First song written for the first Morning Parade album: "I think it must have been 'Headlights.' I wrote it in about 15 minutes in a hotel room in Bristol, where I was studying. I thought it was a decent B-side type track and played it to [bassist] Phil [Titus] when I got home, and he quickly told me he didn't think it was a B-side. It's been around for nearly three years, so it has changed a lot from its initial shape; the structure, lyrics and arrangement have changed a lot — only the melody and riff have remained."

First impression of producer David Kosten: "David scared the hell out of me; he was the first person who really pushed me and tested me. The music industry has a tendency to surround you with yes-men, and I liked that David was pushing us. When I first met him, his opening line was, 'If you don't think I'm a c--- within a month, I'm not doing my job right.' I love what David did for Morning Parade; he helped us to find ourselves and he brought out a side of us we were maybe a little afraid to show. I learned a lot about arrangement and balance from him."

— Introduction and interview by Chris M. Junior

Morning Parade on tour (schedule subject to change):

* June 4: Troubadour — Los Angeles

* June 5: Echo — Los Angeles

* June 6: The Rhythm Room — Phoenix

* June 8: Prophet Bar — Dallas

* June 9: The Parish — Austin, Texas

* June 11: Cain's Ballroom — Tulsa, Okla.

* June 12: Granada Theater — Lawrence, Kan.

* June 13: Waiting Room — Omaha, Neb.

* June 14: First Avenue — Minneapolis

* June 15: Lincoln Hall — Chicago

* June 16: The iLounge — Detroit

* June 18: Paradise Rock Club — Boston

* June 20: Mercury Lounge — New York

Photo by Chris M. Junior

June 03, 2012


Ken Caillat's book sheds light on Fleetwood Mac's defining album

Making Rumours cover.jpg

It's an album with a backstory that's nearly as good as the music.

Fleetwood Mac's members went through a lot of personal turmoil on their way to the creative triumph that is Rumours, which spawned four Billboard Top 10 pop hits, was awarded Grammy glory and achieved multi-platinum sales.

Ken Caillat had a front-row seat for the sessions as a co-engineer and co-producer of the Mac’s 1977 release, and he’s shared his memories in the new book Making Rumours: The Inside Story of the Classic Fleetwood Mac Album (written with Steven Stiefel). Caillat recently checked in to revisit Rumours and also talk about using what he learned back then to produce the music of a recent hitmaker, daughter Colbie Caillat.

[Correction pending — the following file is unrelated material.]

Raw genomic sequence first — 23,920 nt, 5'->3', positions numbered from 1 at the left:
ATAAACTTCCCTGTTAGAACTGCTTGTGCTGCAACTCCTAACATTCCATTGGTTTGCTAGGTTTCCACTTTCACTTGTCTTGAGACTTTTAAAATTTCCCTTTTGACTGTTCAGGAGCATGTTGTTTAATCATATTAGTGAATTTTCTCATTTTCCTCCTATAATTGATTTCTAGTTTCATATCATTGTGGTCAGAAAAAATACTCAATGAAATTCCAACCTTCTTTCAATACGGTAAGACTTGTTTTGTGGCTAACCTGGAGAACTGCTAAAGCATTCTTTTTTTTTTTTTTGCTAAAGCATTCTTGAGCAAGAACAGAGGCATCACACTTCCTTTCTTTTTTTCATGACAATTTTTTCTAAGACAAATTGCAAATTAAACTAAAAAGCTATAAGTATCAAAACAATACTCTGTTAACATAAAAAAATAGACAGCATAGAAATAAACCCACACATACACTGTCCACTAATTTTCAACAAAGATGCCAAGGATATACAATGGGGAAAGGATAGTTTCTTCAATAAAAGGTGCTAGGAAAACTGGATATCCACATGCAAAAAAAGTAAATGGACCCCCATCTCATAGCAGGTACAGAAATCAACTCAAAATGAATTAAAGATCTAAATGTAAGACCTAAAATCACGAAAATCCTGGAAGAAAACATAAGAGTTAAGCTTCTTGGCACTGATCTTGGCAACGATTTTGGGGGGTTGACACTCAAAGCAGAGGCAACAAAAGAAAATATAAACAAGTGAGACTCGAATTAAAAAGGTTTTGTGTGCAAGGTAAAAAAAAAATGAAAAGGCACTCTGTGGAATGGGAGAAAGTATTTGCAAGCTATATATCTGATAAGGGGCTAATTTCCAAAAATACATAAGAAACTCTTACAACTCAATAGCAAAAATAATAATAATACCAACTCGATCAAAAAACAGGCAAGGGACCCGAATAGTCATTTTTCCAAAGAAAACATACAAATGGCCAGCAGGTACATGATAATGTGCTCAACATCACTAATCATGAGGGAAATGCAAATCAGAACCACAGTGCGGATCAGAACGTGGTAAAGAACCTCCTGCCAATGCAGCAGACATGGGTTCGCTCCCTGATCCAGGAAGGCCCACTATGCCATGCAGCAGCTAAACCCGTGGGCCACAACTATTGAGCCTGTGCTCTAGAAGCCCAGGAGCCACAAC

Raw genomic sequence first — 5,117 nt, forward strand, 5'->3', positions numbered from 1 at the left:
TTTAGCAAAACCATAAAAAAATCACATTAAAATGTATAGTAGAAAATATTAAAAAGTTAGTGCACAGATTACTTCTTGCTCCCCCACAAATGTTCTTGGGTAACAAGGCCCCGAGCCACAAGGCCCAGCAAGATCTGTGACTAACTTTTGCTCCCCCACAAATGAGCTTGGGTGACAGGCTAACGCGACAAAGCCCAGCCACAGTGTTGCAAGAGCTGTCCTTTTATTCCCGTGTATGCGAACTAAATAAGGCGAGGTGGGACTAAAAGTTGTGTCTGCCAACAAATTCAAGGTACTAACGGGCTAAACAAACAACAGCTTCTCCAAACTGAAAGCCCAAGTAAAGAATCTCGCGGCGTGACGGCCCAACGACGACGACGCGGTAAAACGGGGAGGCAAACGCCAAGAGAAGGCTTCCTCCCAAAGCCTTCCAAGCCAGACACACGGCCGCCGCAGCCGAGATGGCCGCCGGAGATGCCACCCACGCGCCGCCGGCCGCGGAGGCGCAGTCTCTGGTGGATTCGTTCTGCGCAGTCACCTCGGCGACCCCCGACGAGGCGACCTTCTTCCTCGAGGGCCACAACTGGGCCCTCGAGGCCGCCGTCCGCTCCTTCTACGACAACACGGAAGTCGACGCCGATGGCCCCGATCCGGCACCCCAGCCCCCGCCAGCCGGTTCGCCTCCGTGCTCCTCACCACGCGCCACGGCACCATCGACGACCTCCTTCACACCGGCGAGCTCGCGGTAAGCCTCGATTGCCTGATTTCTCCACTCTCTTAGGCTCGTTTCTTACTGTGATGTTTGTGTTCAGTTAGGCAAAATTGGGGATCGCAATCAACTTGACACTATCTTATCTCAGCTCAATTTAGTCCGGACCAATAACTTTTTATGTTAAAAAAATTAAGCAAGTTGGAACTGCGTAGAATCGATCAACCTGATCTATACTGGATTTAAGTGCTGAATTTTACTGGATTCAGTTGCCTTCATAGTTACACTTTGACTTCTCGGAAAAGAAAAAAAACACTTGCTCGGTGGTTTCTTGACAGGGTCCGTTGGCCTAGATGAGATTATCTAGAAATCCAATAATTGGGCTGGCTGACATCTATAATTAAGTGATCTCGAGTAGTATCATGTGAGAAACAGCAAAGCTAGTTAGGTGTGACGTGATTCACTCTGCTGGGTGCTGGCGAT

Medleyville.us: What kind of personal resources — diaries, session notes, etc. — did you refer to while writing Making Rumours? And did anything in your files bring back a poignant memory or anecdote you had completely forgotten about?
Ken Caillat: "We did about 60-70 interviews with people who were in the studio. I used calendars; I had kept basic journals when I was younger that had the important stuff in there and a young memory.

"Yes — many things that I had forgotten about came rushing back; primarily a lot of the fights might have been caused by me when I asked the band members to sing the lyrics in front of the other members.”

Describe the members of Fleetwood Mac, each in a single sentence, as you remember them from the Rumours sessions.
Caillat: "Mick Fleetwood: Father figure of the band, backbone of the band who kept the beat on track.

"John McVie: Strong, silent type, genius melody maker and bass man.

"Stevie Nicks: Enchanted songstress, always smiling and always optimistic.

"Christine McVie: Great blues player, one of the guys, powerful female force of the band.

"Lindsey Buckingham: Uniquely talented guitar player and creative musical genius."

Does your book dispel any myths or urban legends that have circulated about the band or the Rumours album?
Caillat: "Yes: It’s been said by many, even including the band members, that they partied all of the time. There was certainly no party that I’ve ever been to. In other words, the band is always saying that all they did was party, but they didn’t party that often. They just kept awake and kept on track through the daunting schedule that Fleetwood had to work under."

Is there anything specific you learned or did in the studio while making Rumours that you used when recording with your daughter Colbie?
Caillat: "Many things. When recording with my daughter Colbie, I used many of the layering tricks I learned with Fleetwood Mac, and I learned to take your time to make sure that every part we recorded for her record was 100 percent the right part and never settled for less."

— Introduction and interview by Chris M. Junior

Ken Caillat book signings (schedule subject to change:

* 7:30 p.m. June 5: Cinema Arts Center — Huntington, N.Y.

* 7 p.m. June 6: Books & Greetings — Northvale, N.J.